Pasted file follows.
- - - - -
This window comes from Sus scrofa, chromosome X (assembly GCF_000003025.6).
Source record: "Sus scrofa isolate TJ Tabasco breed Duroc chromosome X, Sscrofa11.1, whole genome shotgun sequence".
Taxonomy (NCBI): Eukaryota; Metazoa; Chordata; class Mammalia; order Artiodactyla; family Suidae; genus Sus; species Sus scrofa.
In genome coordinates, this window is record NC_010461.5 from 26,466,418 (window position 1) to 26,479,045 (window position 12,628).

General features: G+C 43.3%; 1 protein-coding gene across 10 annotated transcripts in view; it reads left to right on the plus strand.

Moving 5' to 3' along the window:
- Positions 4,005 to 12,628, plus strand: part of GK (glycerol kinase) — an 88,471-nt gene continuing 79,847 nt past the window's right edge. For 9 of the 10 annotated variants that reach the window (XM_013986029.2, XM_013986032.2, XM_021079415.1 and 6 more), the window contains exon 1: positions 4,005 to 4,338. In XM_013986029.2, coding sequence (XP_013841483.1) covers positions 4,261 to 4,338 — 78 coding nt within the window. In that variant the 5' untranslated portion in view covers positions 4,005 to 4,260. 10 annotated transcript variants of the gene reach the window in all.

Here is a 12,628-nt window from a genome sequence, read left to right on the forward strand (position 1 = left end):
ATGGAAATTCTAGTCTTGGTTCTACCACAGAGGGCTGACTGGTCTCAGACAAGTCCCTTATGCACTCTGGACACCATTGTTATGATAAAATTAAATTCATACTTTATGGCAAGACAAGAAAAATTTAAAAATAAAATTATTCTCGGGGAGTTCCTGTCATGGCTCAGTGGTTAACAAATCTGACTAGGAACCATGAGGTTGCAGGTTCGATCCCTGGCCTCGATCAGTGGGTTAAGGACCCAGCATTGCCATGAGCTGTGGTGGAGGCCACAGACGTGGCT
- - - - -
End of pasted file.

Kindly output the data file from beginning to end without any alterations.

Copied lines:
This window comes from Sus scrofa, chromosome X (assembly GCF_000003025.6).
Source record: "Sus scrofa isolate TJ Tabasco breed Duroc chromosome X, Sscrofa11.1, whole genome shotgun sequence".
Taxonomy (NCBI): Eukaryota; Metazoa; Chordata; class Mammalia; order Artiodactyla; family Suidae; genus Sus; species Sus scrofa.
In genome coordinates, this window is record NC_010461.5 from 26,466,418 (window position 1) to 26,479,045 (window position 12,628).

General features: G+C 43.3%; 1 protein-coding gene across 10 annotated transcripts in view; it reads left to right on the plus strand.

Moving 5' to 3' along the window:
- Positions 4,005 to 12,628, plus strand: part of GK (glycerol kinase) — an 88,471-nt gene continuing 79,847 nt past the window's right edge. For 9 of the 10 annotated variants that reach the window (XM_013986029.2, XM_013986032.2, XM_021079415.1 and 6 more), the window contains exon 1: positions 4,005 to 4,338. In XM_013986029.2, coding sequence (XP_013841483.1) covers positions 4,261 to 4,338 — 78 coding nt within the window. In that variant the 5' untranslated portion in view covers positions 4,005 to 4,260. 10 annotated transcript variants of the gene reach the window in all.

Here is a 12,628-nt window from a genome sequence, read left to right on the forward strand (position 1 = left end):
ATGGAAATTCTAGTCTTGGTTCTACCACAGAGGGCTGACTGGTCTCAGACAAGTCCCTTATGCACTCTGGACACCATTGTTATGATAAAATTAAATTCATACTTTATGGCAAGACAAGAAAAATTTAAAAATAAAATTATTCTCGGGGAGTTCCTGTCATGGCTCAGTGGTTAACAAATCTGACTAGGAACCATGAGGTTGCAGGTTCGATCCCTGGCCTCGATCAGTGGGTTAAGGACCCAGCATTGCCATGAGCTGTGGTGGAGGCCACAGACGTGGCT